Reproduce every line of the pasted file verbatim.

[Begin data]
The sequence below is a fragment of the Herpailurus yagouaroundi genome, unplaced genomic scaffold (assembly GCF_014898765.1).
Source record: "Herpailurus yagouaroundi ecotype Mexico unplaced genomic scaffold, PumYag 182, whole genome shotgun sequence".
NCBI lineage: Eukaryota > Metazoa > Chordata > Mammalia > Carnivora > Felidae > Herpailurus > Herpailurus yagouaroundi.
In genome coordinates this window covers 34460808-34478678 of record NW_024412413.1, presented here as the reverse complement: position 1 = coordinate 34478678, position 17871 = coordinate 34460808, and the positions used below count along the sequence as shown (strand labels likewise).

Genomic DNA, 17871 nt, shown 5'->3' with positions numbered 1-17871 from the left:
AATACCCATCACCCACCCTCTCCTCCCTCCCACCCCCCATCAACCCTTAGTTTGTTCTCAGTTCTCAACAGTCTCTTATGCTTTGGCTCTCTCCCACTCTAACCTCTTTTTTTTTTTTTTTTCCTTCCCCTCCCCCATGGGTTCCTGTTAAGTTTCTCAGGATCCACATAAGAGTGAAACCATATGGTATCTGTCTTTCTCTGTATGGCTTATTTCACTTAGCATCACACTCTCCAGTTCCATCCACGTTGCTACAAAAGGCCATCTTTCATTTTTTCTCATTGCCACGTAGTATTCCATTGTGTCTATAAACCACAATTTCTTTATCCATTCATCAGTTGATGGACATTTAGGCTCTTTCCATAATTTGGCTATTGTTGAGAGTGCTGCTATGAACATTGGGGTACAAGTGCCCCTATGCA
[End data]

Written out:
The sequence below is a fragment of the Herpailurus yagouaroundi genome, unplaced genomic scaffold (assembly GCF_014898765.1).
Source record: "Herpailurus yagouaroundi ecotype Mexico unplaced genomic scaffold, PumYag 182, whole genome shotgun sequence".
NCBI lineage: Eukaryota > Metazoa > Chordata > Mammalia > Carnivora > Felidae > Herpailurus > Herpailurus yagouaroundi.
In genome coordinates this window covers 34460808-34478678 of record NW_024412413.1, presented here as the reverse complement: position 1 = coordinate 34478678, position 17871 = coordinate 34460808, and the positions used below count along the sequence as shown (strand labels likewise).

Genomic DNA, 17871 nt, shown 5'->3' with positions numbered 1-17871 from the left:
AATACCCATCACCCACCCTCTCCTCCCTCCCACCCCCCATCAACCCTTAGTTTGTTCTCAGTTCTCAACAGTCTCTTATGCTTTGGCTCTCTCCCACTCTAACCTCTTTTTTTTTTTTTTTTCCTTCCCCTCCCCCATGGGTTCCTGTTAAGTTTCTCAGGATCCACATAAGAGTGAAACCATATGGTATCTGTCTTTCTCTGTATGGCTTATTTCACTTAGCATCACACTCTCCAGTTCCATCCACGTTGCTACAAAAGGCCATCTTTCATTTTTTCTCATTGCCACGTAGTATTCCATTGTGTCTATAAACCACAATTTCTTTATCCATTCATCAGTTGATGGACATTTAGGCTCTTTCCATAATTTGGCTATTGTTGAGAGTGCTGCTATGAACATTGGGGTACAAGTGCCCCTATGCA